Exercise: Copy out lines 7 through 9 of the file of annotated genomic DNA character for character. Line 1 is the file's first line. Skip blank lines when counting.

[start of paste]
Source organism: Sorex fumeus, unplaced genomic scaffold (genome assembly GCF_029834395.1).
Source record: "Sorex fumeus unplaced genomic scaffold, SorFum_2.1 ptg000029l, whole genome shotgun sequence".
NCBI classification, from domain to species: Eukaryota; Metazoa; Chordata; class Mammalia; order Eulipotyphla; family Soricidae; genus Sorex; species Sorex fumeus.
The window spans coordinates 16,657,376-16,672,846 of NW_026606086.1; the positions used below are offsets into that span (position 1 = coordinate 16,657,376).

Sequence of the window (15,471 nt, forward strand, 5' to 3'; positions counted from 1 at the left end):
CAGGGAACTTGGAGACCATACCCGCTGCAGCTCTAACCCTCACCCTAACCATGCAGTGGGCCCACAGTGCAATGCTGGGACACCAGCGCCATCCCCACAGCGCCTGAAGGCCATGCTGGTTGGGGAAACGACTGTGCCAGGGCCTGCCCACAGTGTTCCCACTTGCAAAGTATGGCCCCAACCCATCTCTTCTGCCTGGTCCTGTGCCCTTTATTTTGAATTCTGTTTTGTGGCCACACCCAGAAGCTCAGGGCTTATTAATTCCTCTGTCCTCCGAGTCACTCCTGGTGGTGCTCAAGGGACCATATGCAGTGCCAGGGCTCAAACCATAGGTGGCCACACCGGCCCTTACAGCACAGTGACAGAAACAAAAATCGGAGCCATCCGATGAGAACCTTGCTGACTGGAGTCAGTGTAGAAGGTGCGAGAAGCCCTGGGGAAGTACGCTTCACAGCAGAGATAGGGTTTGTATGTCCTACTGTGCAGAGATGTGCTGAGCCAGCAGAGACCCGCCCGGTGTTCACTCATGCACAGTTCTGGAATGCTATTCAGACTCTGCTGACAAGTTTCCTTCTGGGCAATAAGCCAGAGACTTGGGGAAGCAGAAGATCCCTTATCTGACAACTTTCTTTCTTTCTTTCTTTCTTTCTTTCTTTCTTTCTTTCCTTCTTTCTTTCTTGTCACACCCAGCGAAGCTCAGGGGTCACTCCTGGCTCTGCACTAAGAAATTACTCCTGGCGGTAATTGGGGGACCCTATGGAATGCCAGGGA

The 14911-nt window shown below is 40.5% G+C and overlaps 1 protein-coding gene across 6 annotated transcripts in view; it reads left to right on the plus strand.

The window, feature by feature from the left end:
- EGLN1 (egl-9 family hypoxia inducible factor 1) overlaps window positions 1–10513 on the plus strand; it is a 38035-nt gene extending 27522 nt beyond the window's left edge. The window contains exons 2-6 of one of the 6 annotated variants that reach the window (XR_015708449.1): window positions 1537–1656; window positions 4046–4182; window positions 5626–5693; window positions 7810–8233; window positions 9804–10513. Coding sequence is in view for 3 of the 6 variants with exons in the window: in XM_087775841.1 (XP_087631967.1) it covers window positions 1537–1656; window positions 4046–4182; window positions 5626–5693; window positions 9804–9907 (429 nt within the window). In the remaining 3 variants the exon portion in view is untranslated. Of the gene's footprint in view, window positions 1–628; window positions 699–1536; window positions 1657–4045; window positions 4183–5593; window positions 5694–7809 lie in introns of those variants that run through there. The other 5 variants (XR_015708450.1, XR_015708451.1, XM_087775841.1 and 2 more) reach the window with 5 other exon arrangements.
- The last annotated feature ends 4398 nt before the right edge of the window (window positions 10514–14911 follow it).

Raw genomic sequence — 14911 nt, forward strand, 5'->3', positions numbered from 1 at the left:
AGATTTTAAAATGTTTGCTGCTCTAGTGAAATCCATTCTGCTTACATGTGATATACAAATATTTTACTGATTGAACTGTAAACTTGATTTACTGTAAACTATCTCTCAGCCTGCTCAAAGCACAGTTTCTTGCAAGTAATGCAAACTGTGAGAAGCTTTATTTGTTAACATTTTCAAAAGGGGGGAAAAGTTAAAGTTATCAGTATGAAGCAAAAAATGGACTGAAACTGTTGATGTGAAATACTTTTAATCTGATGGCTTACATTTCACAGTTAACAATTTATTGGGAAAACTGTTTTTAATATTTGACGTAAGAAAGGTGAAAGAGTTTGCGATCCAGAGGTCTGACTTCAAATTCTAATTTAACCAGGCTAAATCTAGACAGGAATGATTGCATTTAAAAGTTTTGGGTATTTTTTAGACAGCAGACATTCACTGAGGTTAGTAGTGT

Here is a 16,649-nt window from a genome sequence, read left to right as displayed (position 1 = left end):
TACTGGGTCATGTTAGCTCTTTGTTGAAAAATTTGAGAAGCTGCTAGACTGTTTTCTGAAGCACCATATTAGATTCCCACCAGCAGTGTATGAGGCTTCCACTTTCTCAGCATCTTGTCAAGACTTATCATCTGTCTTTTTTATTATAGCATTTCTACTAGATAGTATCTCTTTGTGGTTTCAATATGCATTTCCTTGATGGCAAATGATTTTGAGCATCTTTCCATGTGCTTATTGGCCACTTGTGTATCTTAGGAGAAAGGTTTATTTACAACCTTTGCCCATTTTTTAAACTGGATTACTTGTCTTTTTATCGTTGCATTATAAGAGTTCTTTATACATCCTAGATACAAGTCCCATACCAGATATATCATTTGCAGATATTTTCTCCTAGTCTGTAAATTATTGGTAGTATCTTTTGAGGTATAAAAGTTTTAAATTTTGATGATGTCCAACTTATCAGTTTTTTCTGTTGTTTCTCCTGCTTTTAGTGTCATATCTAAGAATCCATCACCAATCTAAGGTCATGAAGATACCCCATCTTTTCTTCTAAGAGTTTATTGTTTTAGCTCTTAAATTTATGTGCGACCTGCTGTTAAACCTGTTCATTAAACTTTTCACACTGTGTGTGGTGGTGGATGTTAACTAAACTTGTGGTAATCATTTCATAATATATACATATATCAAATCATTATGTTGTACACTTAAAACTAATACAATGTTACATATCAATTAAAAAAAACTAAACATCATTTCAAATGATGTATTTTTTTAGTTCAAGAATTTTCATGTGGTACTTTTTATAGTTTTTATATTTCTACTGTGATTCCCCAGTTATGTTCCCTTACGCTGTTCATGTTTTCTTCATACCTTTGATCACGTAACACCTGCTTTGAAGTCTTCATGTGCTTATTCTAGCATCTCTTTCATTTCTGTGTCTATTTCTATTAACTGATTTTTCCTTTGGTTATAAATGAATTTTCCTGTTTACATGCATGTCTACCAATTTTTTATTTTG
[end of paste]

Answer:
The 14911-nt window shown below is 40.5% G+C and overlaps 1 protein-coding gene across 6 annotated transcripts in view; it reads left to right on the plus strand.

The window, feature by feature from the left end:
- EGLN1 (egl-9 family hypoxia inducible factor 1) overlaps window positions 1–10513 on the plus strand; it is a 38035-nt gene extending 27522 nt beyond the window's left edge. The window contains exons 2-6 of one of the 6 annotated variants that reach the window (XR_015708449.1): window positions 1537–1656; window positions 4046–4182; window positions 5626–5693; window positions 7810–8233; window positions 9804–10513. Coding sequence is in view for 3 of the 6 variants with exons in the window: in XM_087775841.1 (XP_087631967.1) it covers window positions 1537–1656; window positions 4046–4182; window positions 5626–5693; window positions 9804–9907 (429 nt within the window). In the remaining 3 variants the exon portion in view is untranslated. Of the gene's footprint in view, window positions 1–628; window positions 699–1536; window positions 1657–4045; window positions 4183–5593; window positions 5694–7809 lie in introns of those variants that run through there. The other 5 variants (XR_015708450.1, XR_015708451.1, XM_087775841.1 and 2 more) reach the window with 5 other exon arrangements.